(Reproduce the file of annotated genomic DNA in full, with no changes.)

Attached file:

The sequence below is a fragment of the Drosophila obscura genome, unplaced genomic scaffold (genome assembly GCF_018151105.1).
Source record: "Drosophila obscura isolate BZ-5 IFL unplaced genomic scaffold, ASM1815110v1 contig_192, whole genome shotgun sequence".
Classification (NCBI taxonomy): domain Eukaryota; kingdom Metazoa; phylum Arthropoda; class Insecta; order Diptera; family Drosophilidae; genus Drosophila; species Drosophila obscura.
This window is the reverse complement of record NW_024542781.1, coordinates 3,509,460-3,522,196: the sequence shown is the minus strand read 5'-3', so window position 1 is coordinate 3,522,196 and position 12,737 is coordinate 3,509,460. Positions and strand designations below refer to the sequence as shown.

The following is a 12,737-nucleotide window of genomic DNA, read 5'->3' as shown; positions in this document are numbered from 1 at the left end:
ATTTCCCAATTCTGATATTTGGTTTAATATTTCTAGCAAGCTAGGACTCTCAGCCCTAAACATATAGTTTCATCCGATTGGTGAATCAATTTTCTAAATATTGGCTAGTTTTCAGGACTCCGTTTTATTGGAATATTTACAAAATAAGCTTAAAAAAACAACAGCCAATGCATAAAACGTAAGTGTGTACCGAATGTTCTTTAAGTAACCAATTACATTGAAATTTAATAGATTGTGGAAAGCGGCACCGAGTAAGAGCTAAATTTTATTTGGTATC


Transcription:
The sequence below is a fragment of the Drosophila obscura genome, unplaced genomic scaffold (genome assembly GCF_018151105.1).
Source record: "Drosophila obscura isolate BZ-5 IFL unplaced genomic scaffold, ASM1815110v1 contig_192, whole genome shotgun sequence".
Classification (NCBI taxonomy): domain Eukaryota; kingdom Metazoa; phylum Arthropoda; class Insecta; order Diptera; family Drosophilidae; genus Drosophila; species Drosophila obscura.
This window is the reverse complement of record NW_024542781.1, coordinates 3,509,460-3,522,196: the sequence shown is the minus strand read 5'-3', so window position 1 is coordinate 3,522,196 and position 12,737 is coordinate 3,509,460. Positions and strand designations below refer to the sequence as shown.

The following is a 12,737-nucleotide window of genomic DNA, read 5'->3' as shown; positions in this document are numbered from 1 at the left end:
ATTTCCCAATTCTGATATTTGGTTTAATATTTCTAGCAAGCTAGGACTCTCAGCCCTAAACATATAGTTTCATCCGATTGGTGAATCAATTTTCTAAATATTGGCTAGTTTTCAGGACTCCGTTTTATTGGAATATTTACAAAATAAGCTTAAAAAAACAACAGCCAATGCATAAAACGTAAGTGTGTACCGAATGTTCTTTAAGTAACCAATTACATTGAAATTTAATAGATTGTGGAAAGCGGCACCGAGTAAGAGCTAAATTTTATTTGGTATC